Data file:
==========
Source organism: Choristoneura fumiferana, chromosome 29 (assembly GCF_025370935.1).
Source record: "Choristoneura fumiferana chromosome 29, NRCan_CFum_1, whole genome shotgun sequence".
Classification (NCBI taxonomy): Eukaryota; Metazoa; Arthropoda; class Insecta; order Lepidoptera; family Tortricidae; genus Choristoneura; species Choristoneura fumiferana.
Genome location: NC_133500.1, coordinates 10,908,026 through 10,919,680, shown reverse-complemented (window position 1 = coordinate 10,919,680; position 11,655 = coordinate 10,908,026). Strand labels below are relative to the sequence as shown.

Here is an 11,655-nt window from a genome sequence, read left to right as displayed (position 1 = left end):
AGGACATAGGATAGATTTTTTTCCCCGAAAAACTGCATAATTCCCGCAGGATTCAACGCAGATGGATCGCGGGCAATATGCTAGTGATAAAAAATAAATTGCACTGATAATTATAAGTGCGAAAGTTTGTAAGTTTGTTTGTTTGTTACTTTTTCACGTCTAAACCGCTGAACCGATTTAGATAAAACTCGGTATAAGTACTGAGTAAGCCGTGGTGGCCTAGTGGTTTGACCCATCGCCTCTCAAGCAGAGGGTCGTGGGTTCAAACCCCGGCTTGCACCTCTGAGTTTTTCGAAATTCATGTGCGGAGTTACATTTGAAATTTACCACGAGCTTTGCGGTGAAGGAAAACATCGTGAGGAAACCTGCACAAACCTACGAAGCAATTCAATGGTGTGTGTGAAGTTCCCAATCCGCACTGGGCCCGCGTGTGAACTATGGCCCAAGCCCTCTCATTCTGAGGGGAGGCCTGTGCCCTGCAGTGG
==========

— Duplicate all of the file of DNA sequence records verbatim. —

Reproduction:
Source organism: Choristoneura fumiferana, chromosome 29 (assembly GCF_025370935.1).
Source record: "Choristoneura fumiferana chromosome 29, NRCan_CFum_1, whole genome shotgun sequence".
Classification (NCBI taxonomy): Eukaryota; Metazoa; Arthropoda; class Insecta; order Lepidoptera; family Tortricidae; genus Choristoneura; species Choristoneura fumiferana.
Genome location: NC_133500.1, coordinates 10,908,026 through 10,919,680, shown reverse-complemented (window position 1 = coordinate 10,919,680; position 11,655 = coordinate 10,908,026). Strand labels below are relative to the sequence as shown.

Here is an 11,655-nt window from a genome sequence, read left to right as displayed (position 1 = left end):
AGGACATAGGATAGATTTTTTTCCCCGAAAAACTGCATAATTCCCGCAGGATTCAACGCAGATGGATCGCGGGCAATATGCTAGTGATAAAAAATAAATTGCACTGATAATTATAAGTGCGAAAGTTTGTAAGTTTGTTTGTTTGTTACTTTTTCACGTCTAAACCGCTGAACCGATTTAGATAAAACTCGGTATAAGTACTGAGTAAGCCGTGGTGGCCTAGTGGTTTGACCCATCGCCTCTCAAGCAGAGGGTCGTGGGTTCAAACCCCGGCTTGCACCTCTGAGTTTTTCGAAATTCATGTGCGGAGTTACATTTGAAATTTACCACGAGCTTTGCGGTGAAGGAAAACATCGTGAGGAAACCTGCACAAACCTACGAAGCAATTCAATGGTGTGTGTGAAGTTCCCAATCCGCACTGGGCCCGCGTGTGAACTATGGCCCAAGCCCTCTCATTCTGAGGGGAGGCCTGTGCCCTGCAGTGG